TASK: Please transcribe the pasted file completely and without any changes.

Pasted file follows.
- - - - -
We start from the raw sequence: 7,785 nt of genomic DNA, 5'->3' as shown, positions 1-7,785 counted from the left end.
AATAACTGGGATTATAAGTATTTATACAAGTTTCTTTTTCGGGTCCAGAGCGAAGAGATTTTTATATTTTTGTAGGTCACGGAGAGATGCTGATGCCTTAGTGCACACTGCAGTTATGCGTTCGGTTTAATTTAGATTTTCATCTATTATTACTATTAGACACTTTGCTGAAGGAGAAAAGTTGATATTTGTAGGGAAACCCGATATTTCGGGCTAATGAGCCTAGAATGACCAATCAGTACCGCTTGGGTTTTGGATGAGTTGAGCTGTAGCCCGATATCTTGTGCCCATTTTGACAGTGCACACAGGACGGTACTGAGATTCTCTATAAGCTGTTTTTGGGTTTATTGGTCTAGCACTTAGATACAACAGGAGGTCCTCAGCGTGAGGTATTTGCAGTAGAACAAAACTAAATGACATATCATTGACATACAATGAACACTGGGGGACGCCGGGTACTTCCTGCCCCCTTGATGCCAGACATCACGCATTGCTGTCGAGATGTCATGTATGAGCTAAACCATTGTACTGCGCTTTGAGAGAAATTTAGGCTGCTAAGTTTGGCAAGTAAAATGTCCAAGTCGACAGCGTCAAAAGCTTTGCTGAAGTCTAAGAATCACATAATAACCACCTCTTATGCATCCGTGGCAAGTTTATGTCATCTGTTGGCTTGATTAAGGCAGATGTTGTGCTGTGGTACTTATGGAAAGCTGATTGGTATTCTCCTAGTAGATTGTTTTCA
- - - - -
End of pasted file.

We start from the raw sequence: 7,785 nt of genomic DNA, 5'->3' as shown, positions 1-7,785 counted from the left end.
AATAACTGGGATTATAAGTATTTATACAAGTTTCTTTTTCGGGTCCAGAGCGAAGAGATTTTTATATTTTTGTAGGTCACGGAGAGATGCTGATGCCTTAGTGCACACTGCAGTTATGCGTTCGGTTTAATTTAGATTTTCATCTATTATTACTATTAGACACTTTGCTGAAGGAGAAAAGTTGATATTTGTAGGGAAACCCGATATTTCGGGCTAATGAGCCTAGAATGACCAATCAGTACCGCTTGGGTTTTGGATGAGTTGAGCTGTAGCCCGATATCTTGTGCCCATTTTGACAGTGCACACAGGACGGTACTGAGATTCTCTATAAGCTGTTTTTGGGTTTATTGGTCTAGCACTTAGATACAACAGGAGGTCCTCAGCGTGAGGTATTTGCAGTAGAACAAAACTAAATGACATATCATTGACATACAATGAACACTGGGGGACGCCGGGTACTTCCTGCCCCCTTGATGCCAGACATCACGCATTGCTGTCGAGATGTCATGTATGAGCTAAACCATTGTACTGCGCTTTGAGAGAAATTTAGGCTGCTAAGTTTGGCAAGTAAAATGTCCAAGTCGACAGCGTCAAAAGCTTTGCTGAAGTCTAAGAATCACATAATAACCACCTCTTATGCATCCGTGGCAAGTTTATGTCATCTGTTGGCTTGATTAAGGCAGATGTTGTGCTGTGGTACTTATGGAAAGCTGATTGGTATTCTCCTAGTAGATTGTTTTCA